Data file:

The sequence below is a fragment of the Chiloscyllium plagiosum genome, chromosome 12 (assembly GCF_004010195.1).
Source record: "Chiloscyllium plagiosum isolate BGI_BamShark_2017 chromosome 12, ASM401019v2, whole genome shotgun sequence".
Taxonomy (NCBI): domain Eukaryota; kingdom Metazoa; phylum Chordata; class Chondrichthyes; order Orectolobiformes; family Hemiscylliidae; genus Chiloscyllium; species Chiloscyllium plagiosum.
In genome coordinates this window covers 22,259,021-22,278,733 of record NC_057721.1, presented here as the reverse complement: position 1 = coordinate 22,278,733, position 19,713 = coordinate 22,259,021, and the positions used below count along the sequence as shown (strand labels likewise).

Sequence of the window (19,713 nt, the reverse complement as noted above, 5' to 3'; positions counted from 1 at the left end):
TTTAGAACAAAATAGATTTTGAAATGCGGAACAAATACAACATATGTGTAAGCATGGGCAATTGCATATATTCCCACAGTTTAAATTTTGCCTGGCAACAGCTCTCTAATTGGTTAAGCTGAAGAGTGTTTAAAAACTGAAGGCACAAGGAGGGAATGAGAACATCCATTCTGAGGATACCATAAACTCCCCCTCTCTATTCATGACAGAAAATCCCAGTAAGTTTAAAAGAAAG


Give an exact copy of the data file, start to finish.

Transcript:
The sequence below is a fragment of the Chiloscyllium plagiosum genome, chromosome 12 (assembly GCF_004010195.1).
Source record: "Chiloscyllium plagiosum isolate BGI_BamShark_2017 chromosome 12, ASM401019v2, whole genome shotgun sequence".
Taxonomy (NCBI): domain Eukaryota; kingdom Metazoa; phylum Chordata; class Chondrichthyes; order Orectolobiformes; family Hemiscylliidae; genus Chiloscyllium; species Chiloscyllium plagiosum.
In genome coordinates this window covers 22,259,021-22,278,733 of record NC_057721.1, presented here as the reverse complement: position 1 = coordinate 22,278,733, position 19,713 = coordinate 22,259,021, and the positions used below count along the sequence as shown (strand labels likewise).

Sequence of the window (19,713 nt, the reverse complement as noted above, 5' to 3'; positions counted from 1 at the left end):
TTTAGAACAAAATAGATTTTGAAATGCGGAACAAATACAACATATGTGTAAGCATGGGCAATTGCATATATTCCCACAGTTTAAATTTTGCCTGGCAACAGCTCTCTAATTGGTTAAGCTGAAGAGTGTTTAAAAACTGAAGGCACAAGGAGGGAATGAGAACATCCATTCTGAGGATACCATAAACTCCCCCTCTCTATTCATGACAGAAAATCCCAGTAAGTTTAAAAGAAAG